Books before I'm 30: P.G. Wodehouse: The Code of the WoostersSeveral people suggested I read some Wodehouse in my facebook post, and having never done so, I decided it was high time I complied. My particular choice was based on that being the only Wodehouse book we had in the house, although I'm told it is considered one of the best of the Jeeves and Wooster books.
I'm not quite sure how I managed to avoid Wodehouse until now. I had seen snippets of the television program, but not read a single word by him. I'm probably not going to shock anyone by saying his writing is a delight, but it truly is. Wodehouse has a marvellous way with words that, to be honest, I'm not sure I've ever seen repeated. I rarely actually laugh at comic books, but I felt compelled to do so several times throughout this book, so delightful was the turn of phrase Wodehouse uses.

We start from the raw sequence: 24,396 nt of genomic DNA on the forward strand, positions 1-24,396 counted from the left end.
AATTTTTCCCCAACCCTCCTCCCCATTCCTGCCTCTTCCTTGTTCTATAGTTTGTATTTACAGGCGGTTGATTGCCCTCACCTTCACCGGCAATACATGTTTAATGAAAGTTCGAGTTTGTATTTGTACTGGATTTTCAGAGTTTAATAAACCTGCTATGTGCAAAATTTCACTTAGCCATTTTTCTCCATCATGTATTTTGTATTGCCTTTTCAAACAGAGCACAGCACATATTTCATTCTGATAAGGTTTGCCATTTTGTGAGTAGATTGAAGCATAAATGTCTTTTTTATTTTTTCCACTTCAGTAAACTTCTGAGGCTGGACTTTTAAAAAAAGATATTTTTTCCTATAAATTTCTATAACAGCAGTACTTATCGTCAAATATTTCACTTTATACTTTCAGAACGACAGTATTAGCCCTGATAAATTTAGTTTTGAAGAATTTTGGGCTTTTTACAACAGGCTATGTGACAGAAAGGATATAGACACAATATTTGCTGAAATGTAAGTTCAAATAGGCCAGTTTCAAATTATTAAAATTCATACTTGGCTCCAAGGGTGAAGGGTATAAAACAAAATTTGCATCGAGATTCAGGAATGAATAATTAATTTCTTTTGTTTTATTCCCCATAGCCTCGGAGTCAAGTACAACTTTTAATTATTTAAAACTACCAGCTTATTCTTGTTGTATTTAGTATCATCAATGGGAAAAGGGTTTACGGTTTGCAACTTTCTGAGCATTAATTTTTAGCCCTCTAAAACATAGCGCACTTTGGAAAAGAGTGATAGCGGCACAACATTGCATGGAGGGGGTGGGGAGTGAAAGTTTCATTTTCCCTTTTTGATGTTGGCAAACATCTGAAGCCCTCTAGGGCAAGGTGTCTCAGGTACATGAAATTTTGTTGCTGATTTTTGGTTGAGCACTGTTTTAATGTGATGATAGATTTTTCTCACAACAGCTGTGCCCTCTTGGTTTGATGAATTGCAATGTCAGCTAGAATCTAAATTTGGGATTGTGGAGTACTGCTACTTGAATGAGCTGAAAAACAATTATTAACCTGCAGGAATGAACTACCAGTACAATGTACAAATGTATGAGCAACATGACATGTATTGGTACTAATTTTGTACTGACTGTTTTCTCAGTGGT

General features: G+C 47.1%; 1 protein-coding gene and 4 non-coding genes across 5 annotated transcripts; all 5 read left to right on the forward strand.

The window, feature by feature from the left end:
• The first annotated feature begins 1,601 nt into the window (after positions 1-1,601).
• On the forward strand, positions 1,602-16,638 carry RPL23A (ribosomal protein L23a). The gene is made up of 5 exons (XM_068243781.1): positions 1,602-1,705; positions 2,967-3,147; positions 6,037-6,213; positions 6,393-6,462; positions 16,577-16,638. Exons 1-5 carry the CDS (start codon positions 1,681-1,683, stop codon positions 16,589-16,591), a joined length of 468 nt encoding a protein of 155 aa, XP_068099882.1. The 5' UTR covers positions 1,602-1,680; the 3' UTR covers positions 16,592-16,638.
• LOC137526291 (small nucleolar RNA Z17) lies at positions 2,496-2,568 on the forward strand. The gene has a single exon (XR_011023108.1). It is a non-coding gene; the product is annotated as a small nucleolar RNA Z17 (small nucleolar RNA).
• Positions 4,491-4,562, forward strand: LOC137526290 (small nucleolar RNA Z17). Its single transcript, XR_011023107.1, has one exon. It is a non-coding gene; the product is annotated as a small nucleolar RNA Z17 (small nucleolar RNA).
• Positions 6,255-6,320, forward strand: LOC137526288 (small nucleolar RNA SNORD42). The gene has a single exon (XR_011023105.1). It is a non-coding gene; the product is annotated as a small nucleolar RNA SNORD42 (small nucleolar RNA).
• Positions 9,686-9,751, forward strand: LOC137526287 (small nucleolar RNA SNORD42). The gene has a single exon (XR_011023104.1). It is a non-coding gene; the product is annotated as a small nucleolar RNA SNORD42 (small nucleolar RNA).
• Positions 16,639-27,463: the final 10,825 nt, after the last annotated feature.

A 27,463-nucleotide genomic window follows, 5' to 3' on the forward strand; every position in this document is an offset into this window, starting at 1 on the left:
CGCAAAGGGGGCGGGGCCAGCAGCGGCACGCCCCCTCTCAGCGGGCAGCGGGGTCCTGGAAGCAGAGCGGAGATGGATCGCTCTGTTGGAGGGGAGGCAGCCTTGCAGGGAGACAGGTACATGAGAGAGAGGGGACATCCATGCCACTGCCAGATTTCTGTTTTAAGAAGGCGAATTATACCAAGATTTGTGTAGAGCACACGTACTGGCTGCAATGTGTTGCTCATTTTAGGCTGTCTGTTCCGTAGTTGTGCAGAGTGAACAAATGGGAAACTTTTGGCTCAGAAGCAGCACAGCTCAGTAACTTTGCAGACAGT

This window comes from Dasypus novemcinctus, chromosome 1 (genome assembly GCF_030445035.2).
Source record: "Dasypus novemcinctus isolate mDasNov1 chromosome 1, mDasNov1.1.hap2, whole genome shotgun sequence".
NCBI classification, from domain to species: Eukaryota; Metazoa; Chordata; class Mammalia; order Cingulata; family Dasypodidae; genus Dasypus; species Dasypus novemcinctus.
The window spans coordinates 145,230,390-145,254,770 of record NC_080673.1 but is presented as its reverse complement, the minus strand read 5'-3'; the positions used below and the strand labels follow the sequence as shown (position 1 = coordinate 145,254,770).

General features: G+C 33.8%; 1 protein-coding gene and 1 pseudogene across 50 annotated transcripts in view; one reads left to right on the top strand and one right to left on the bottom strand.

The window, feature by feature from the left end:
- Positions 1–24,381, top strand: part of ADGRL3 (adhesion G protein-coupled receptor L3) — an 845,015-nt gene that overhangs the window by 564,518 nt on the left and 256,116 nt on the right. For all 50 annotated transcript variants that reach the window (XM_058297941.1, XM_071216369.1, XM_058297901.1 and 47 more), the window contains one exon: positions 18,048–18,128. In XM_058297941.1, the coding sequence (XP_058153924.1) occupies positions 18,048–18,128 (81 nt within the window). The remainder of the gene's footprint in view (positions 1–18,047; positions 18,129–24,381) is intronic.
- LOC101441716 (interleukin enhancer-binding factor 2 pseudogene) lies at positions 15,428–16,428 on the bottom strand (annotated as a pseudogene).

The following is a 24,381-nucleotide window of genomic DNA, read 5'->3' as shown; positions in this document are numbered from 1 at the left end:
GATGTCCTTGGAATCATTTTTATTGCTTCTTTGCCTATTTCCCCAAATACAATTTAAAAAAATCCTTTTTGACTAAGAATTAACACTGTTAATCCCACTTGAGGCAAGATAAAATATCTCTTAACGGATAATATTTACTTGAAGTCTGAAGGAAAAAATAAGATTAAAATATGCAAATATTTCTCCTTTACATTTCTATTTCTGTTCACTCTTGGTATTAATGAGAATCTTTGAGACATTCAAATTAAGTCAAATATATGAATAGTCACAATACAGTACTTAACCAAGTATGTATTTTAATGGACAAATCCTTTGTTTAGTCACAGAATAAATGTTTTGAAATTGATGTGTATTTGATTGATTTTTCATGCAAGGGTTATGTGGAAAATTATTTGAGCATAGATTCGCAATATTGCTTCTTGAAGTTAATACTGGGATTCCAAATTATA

The plot itself is insubstantial: Bertie Wooster on a quest to avoid being engaged, or, worse yet, losing the services of the excellent chef Anatole by stealing a cow creamer. It is pure farce, and it is not really a surprise that the writers of Frasier had Wodehouse as a massive influence. Its very nature is rather whimsical to be honest: theres some fun to be had with speculation as to Wooster's sexuality (he does seem rather eager to avoid getting married), but its mostly just fun and froth. But what excellent fun and froth to spend ones time with. The only thing I will say is that the highly arch nature of the writing did tire me out on occasion, leaving me having to have brief breaks before re-engaging. Still, I shall definitely be searching out more Wodehouse.